This is a special project I made at school last winter. It’s a draped dress made out of two different silk fabrics in the same shade of navy blue (a matt shantung and a voile), both from my stash.
I made it using the draping technique, so I created the dress draping it on the dress-form. The Pattern Making and Dressmaking course I attended included a Draping on the stand workshop, in which we had to create a dress draping a light cotton cloth on the dress-form. Then, over pattern-making and sewing classes, we had to sew this dress in a fabric we chose.
I found inspiration for some details of my dress on Pinterest (here you can find the short research I did) and then I freely draped the cloth on the dress-form to create this asymmetrical dress.
The structure of this dress is made out of a front bodice with halterneck and central folds on the waist and of a straight skirt. I made the front bodice and the skirt (front and back) in the shantung silk.
Then I draped panels of fabric in an asymmetrical way on this basic structure (made out of the front bodice and the skirt), to create the back and the two sides of the dress. I used the silk voile to made these panels. The back and the right side are made out of two voile panels, sewed together with a french seam, that is almost invisible because it’s hidden under the right drape.
Here you can see the right side of the dress:
Here is the left side of the dress instead, in which I sewed the zipper and draped a bow, to balance the right side. The skirt in shantung and the voile panel of the back are sewed together in the left side seam.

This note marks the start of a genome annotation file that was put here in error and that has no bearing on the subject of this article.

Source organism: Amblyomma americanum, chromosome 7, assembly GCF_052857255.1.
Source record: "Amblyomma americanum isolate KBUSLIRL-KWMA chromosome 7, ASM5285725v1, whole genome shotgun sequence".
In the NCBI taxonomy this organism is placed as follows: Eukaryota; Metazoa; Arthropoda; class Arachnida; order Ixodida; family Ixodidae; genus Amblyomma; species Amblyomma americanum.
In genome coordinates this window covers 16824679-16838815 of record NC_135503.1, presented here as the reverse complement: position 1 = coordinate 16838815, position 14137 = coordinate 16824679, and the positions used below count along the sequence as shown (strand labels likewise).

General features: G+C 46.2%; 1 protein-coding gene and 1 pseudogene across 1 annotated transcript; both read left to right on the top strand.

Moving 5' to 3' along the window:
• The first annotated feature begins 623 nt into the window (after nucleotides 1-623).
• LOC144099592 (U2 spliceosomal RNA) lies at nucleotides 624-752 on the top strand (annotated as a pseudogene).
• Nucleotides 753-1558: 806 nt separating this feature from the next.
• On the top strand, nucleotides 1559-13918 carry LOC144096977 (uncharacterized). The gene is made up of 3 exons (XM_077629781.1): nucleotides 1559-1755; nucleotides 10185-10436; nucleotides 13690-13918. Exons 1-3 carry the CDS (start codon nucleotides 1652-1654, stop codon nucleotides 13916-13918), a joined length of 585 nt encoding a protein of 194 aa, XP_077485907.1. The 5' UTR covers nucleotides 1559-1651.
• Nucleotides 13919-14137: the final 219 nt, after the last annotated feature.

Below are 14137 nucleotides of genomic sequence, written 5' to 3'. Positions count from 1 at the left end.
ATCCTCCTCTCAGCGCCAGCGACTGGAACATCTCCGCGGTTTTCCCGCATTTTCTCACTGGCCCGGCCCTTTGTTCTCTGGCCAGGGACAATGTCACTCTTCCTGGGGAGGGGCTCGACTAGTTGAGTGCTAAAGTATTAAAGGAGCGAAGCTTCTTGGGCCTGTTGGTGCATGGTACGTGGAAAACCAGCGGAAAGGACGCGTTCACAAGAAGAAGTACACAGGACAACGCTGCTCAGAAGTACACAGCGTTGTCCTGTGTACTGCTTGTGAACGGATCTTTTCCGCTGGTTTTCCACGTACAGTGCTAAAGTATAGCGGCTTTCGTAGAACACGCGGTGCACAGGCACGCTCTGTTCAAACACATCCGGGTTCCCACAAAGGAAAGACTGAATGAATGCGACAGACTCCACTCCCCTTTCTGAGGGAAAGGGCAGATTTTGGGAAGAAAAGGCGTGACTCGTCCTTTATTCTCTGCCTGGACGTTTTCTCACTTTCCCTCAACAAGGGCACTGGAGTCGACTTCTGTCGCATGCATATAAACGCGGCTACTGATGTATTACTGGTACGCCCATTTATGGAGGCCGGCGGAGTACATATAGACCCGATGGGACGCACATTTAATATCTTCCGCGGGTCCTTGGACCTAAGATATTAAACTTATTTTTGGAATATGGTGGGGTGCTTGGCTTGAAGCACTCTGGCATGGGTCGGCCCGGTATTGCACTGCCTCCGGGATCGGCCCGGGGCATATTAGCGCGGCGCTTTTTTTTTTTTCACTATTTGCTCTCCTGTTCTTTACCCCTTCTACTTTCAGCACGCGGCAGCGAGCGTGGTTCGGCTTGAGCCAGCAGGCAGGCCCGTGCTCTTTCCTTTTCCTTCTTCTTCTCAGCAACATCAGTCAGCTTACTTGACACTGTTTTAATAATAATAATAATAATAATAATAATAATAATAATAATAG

In the end, I draped a waistband, asymmetrical on the front, that ended up on the left bow.
I hemmed the voile panels with a thin pin hem (you can find how to sew a pin hem in this post).
I lined the inside of the dress with a classic blue lining. I used the voile fabric to line the back bodice instead, to keep it sheer.
Here is a picture of the inside of the dress and of the hems:
I used the Draping on the stand technique for the first time in this occasion and I have to say that create a garment on the dress-form is very fun and useful, above all when you have to deal with drapes or complex asymmetrical dresses, difficult to draft with the traditional pattern-making techniques. The most difficult steps have been turning the first muslin/dress in cotton into a pattern that I used to cut the silk fabrics, understanding how to sew all the pieces together and how to line the inside. It has been a quite long process, but I’ve learned a lot making this dress and I’m very happy with the final result!
It’s not exactly an everyday dress (I feel like a diva when I wear it 🙂 ), so I’ll keep it with care in my wardrobe waiting for the right/special occasion to wear it!
In the end, here are some pictures of the work in progress…
Here is the draping on the stand stage. As you can see I used a cotton cloth at the beginning. Then I turned the cotton cloth in a pattern to cut the silk fabrics (sorry for this not so high-quality picture, I took it at home late in the night).
Here is the sewing stage instead:
If you are interested, here you can find the Danilo Attardi’s Draping on the stand course I have attended (the course is held in Italian), that is available as weekly/evening workshop at Afol Moda in Milan or in other fashion schools in Italy.
Have you ever try the Draping on the stand technique, even to just adapt or modify a garment? What do think about?